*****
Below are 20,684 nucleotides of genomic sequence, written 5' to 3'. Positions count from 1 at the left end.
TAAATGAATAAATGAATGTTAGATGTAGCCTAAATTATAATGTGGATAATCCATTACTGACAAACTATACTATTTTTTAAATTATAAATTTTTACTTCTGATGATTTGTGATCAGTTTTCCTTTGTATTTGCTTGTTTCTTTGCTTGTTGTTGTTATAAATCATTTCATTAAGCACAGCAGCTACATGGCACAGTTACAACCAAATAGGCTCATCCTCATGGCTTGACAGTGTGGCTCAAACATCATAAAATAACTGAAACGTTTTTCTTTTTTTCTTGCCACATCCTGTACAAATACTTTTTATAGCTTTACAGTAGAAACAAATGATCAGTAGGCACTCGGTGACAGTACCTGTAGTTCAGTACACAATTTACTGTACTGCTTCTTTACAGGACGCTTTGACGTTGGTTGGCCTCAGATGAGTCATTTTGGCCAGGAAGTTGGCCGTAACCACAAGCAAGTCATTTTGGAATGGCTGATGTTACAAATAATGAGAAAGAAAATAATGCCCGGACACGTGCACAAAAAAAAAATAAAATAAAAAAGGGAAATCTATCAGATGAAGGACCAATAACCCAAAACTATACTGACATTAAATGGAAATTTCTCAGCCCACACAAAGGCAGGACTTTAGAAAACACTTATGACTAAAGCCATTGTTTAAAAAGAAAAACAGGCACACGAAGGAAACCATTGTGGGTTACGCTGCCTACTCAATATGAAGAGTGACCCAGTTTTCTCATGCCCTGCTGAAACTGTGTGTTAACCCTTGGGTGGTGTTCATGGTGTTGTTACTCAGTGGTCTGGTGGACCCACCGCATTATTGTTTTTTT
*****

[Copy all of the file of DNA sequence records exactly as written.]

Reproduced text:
Below are 20,684 nucleotides of genomic sequence, written 5' to 3'. Positions count from 1 at the left end.
TAAATGAATAAATGAATGTTAGATGTAGCCTAAATTATAATGTGGATAATCCATTACTGACAAACTATACTATTTTTTAAATTATAAATTTTTACTTCTGATGATTTGTGATCAGTTTTCCTTTGTATTTGCTTGTTTCTTTGCTTGTTGTTGTTATAAATCATTTCATTAAGCACAGCAGCTACATGGCACAGTTACAACCAAATAGGCTCATCCTCATGGCTTGACAGTGTGGCTCAAACATCATAAAATAACTGAAACGTTTTTCTTTTTTTCTTGCCACATCCTGTACAAATACTTTTTATAGCTTTACAGTAGAAACAAATGATCAGTAGGCACTCGGTGACAGTACCTGTAGTTCAGTACACAATTTACTGTACTGCTTCTTTACAGGACGCTTTGACGTTGGTTGGCCTCAGATGAGTCATTTTGGCCAGGAAGTTGGCCGTAACCACAAGCAAGTCATTTTGGAATGGCTGATGTTACAAATAATGAGAAAGAAAATAATGCCCGGACACGTGCACAAAAAAAAAATAAAATAAAAAAGGGAAATCTATCAGATGAAGGACCAATAACCCAAAACTATACTGACATTAAATGGAAATTTCTCAGCCCACACAAAGGCAGGACTTTAGAAAACACTTATGACTAAAGCCATTGTTTAAAAAGAAAAACAGGCACACGAAGGAAACCATTGTGGGTTACGCTGCCTACTCAATATGAAGAGTGACCCAGTTTTCTCATGCCCTGCTGAAACTGTGTGTTAACCCTTGGGTGGTGTTCATGGTGTTGTTACTCAGTGGTCTGGTGGACCCACCGCATTATTGTTTTTTT